A user wearing the fingerpad device touches a 3D-printed teddy bear made from rigid material. (Photo by Yujie Tao)
A user wearing the fingerpad device touches a 3D-printed teddy bear made from rigid material. (Photo by Yujie Tao)

When we say the world is at our fingertips, that’s because they play a major role in our perception of the environment around us. The fingertips are one of the most sensitive places on the human body, with thousands of touch receptors packed into a small stretch of skin and significant real estate in the brain’s sensory cortex. Fingertips are capable of finely-tuned activities such as typing or reading braille, while also detecting small changes in temperature, texture, and softness.

Now, a new wearable technology designed by researchers in the Human Computer Integration laboratory at UChicago CS seeks to fool those fingertips. With a plastic frame that wraps around, but not over, the fingerpad and a small motor, the device can stretch and compress the skin of the fingertip, changing the user’s perception of an object’s softness. A chopstick can feel like a pencil eraser, or touching a hard plastic toy can produce the sensation of pushing into rubber or pressing a button.

The research describing the project, led by predoctoral student Yujie Tao, received a Best Paper Award at the 2021 ACM Symposium on User Interface Software and Technology (UIST), one of the leading human-computer interaction conferences. The project also received the Best Demo Award from the UIST Jury.

Tao’s device, designed with Shan-Yuan Teng and Pedro Lopes, takes advantage of how we naturally sense whether an object feels hard or soft. Hard objects press against our fingerpad, causing the skin to conform to the object’s shape. Soft objects also push back on the fingerpad, but both finger and object conform to each other, increasing the surface area of the contact. Mechanoreceptors inside the skin sense this displacement, and send information about an item’s softness to the brain — the more surface area in contact, the softer the perception.

The device created by Tao and her colleagues tricks this system by pulling on the frame and gently squeezing the edges of the fingerpad, causing it to bulge slightly more than normal and restricting displacement. When the user touches a rigid object with the bulgier fingerpad, it feels softer, due to a larger contact area. But unlike other technologies that have attempted to manipulate the perception of softness by pressing directly on the fingerpad, users can still accurately perceive the other tactile details of what they are touching.

“We wanted our users to still feel the actual texture of the object itself,” Tao said. “Our design goal was to make sure that we are not blocking any existing sensation that people might have when touching physical objects, while augmenting the softness perception in any kind of interactive application.”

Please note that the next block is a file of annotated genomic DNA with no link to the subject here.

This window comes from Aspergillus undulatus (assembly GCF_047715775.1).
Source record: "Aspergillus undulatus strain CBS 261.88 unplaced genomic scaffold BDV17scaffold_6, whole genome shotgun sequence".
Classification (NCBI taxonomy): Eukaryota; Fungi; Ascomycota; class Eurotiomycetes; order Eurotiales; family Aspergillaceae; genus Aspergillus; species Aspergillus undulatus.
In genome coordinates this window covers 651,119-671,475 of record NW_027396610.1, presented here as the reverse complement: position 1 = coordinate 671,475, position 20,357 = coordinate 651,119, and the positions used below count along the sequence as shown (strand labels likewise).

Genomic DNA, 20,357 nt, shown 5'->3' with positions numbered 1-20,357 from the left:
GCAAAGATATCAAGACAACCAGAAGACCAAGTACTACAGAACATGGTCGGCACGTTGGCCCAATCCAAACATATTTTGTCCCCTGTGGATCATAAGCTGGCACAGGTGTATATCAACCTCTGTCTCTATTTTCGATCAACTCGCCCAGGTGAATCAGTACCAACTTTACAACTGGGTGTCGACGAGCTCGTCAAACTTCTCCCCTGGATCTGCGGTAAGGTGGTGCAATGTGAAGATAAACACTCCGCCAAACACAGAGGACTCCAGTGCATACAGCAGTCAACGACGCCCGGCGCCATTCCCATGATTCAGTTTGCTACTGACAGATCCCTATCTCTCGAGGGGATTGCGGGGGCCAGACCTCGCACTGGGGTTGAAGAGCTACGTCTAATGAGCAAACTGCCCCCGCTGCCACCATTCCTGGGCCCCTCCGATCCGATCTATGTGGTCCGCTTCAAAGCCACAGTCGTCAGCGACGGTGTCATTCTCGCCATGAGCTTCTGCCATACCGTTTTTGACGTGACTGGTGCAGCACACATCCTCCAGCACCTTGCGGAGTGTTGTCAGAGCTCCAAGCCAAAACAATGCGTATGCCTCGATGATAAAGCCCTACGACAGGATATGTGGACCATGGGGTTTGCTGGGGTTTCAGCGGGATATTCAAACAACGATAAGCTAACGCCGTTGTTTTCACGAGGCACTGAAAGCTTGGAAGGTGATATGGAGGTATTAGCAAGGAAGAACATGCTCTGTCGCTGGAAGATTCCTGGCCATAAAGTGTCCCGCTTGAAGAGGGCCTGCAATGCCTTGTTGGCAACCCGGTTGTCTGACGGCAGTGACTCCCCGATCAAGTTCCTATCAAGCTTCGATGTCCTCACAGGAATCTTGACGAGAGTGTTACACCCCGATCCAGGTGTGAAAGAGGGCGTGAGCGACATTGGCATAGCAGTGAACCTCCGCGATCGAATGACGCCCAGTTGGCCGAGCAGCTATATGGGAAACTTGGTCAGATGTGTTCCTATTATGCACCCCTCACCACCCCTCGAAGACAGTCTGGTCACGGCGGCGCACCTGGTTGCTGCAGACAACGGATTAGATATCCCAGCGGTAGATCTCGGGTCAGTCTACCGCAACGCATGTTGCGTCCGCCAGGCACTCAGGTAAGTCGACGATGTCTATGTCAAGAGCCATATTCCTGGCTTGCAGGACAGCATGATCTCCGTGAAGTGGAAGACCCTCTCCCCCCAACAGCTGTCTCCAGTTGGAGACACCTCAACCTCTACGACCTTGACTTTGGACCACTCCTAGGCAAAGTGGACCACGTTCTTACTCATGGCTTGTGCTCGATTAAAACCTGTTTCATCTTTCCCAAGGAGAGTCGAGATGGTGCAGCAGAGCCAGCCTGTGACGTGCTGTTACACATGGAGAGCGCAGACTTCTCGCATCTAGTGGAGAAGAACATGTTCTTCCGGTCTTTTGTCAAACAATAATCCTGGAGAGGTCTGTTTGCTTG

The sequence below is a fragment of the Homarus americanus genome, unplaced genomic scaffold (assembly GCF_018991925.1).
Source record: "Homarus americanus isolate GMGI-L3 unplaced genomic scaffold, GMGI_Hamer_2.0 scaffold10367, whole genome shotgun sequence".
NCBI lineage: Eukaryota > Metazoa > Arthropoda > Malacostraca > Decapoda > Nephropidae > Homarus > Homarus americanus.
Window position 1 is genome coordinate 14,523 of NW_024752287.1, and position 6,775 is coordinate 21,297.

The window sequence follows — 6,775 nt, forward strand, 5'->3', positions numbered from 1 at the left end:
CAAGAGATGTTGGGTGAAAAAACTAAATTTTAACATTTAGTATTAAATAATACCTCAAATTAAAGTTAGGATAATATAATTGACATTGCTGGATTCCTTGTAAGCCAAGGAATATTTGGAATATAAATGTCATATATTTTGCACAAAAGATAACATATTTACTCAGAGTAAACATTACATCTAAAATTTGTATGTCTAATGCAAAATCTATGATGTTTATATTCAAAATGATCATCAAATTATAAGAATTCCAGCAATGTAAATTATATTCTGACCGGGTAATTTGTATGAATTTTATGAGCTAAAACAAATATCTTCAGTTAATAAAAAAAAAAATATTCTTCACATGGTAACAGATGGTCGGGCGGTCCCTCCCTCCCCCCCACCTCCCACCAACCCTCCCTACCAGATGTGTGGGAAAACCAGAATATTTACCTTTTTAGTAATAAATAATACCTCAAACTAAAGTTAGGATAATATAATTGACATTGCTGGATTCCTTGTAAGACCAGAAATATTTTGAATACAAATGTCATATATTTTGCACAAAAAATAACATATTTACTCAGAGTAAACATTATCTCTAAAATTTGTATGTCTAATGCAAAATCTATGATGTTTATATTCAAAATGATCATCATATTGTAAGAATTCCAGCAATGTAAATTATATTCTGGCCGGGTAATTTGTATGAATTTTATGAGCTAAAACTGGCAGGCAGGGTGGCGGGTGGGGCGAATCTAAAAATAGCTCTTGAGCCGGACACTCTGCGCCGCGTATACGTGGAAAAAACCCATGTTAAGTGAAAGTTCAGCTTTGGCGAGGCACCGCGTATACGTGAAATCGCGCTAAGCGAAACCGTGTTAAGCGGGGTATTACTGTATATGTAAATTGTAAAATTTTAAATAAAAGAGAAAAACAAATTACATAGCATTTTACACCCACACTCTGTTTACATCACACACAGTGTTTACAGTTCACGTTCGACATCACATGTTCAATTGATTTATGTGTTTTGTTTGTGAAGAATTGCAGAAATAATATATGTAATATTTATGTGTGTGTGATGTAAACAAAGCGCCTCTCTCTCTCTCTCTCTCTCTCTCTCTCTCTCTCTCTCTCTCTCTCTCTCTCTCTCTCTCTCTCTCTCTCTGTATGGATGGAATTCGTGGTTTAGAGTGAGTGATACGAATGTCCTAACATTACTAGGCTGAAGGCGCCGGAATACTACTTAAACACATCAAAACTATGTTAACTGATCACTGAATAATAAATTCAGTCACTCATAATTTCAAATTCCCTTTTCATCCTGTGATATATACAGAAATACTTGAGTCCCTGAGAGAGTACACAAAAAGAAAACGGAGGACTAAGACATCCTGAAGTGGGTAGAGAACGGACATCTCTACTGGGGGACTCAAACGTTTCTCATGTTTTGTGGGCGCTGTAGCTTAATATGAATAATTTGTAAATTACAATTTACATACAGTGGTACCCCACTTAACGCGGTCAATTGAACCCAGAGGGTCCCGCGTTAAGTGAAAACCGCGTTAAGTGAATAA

A user wearing the fingerpad device holds a video game controller 3D-printed with a rigid material. (Photo by Yujie Tao)
A user wearing the fingerpad device holds a video game controller 3D-printed with a rigid material. (Photo by Yujie Tao)

Those possible applications include making props for virtual or augmented reality more realistic, making appliances and other objects interactive, or helping designers working with hard 3D-printed objects simulate the feel of a softer material. The researchers used some of these situations to test the effectiveness of the device, including asking blindfolded subjects to touch a series of rubber blocks and use a 3D printed video game controller with rigid buttons, with and without the fingerpad restriction.

The tests revealed that the device could significantly change a person’s perception of softness, from approximately the rigidity of a skateboard wheel to the softness of a pencil eraser, Tao said. Subjects also reported realistic haptic feedback, such as the feeling of pressing down a button on the gamepad even though it was stationary.

“I think what’s interesting about this project is, it all comes from your own body’s perceptions,” Tao said. “Our approach is like augmenting your finger, your own body, it changes your physical experience without really changing the environment.”

Previous efforts to produce this interactive softness have focused on instrumenting the environment, altering the target object instead of the person feeling it, or covering up the user’s fingertips entirely, which only allows it to transform the softness of virtual objects. Instead, Tao’s device directly modifies the subjective experience of the user, without covering their fingerpads — a strategy also used in other Human Computer Integration Lab haptic projects such as Touch&Fold and MagnetIO.

“This idea of providing sensations to our fingerpads without covering them is almost paradoxical, which always puzzled me in a good way!,” Lopes said. “This has been the driving force for a series of projects where we are attempting to engineer a new kind of haptic device that can be useful all the time, rather than just while in virtual reality. In the case of Yujie’s device, this is not just useful for VR but even for interacting with physical matter, prototyping, and much more.”

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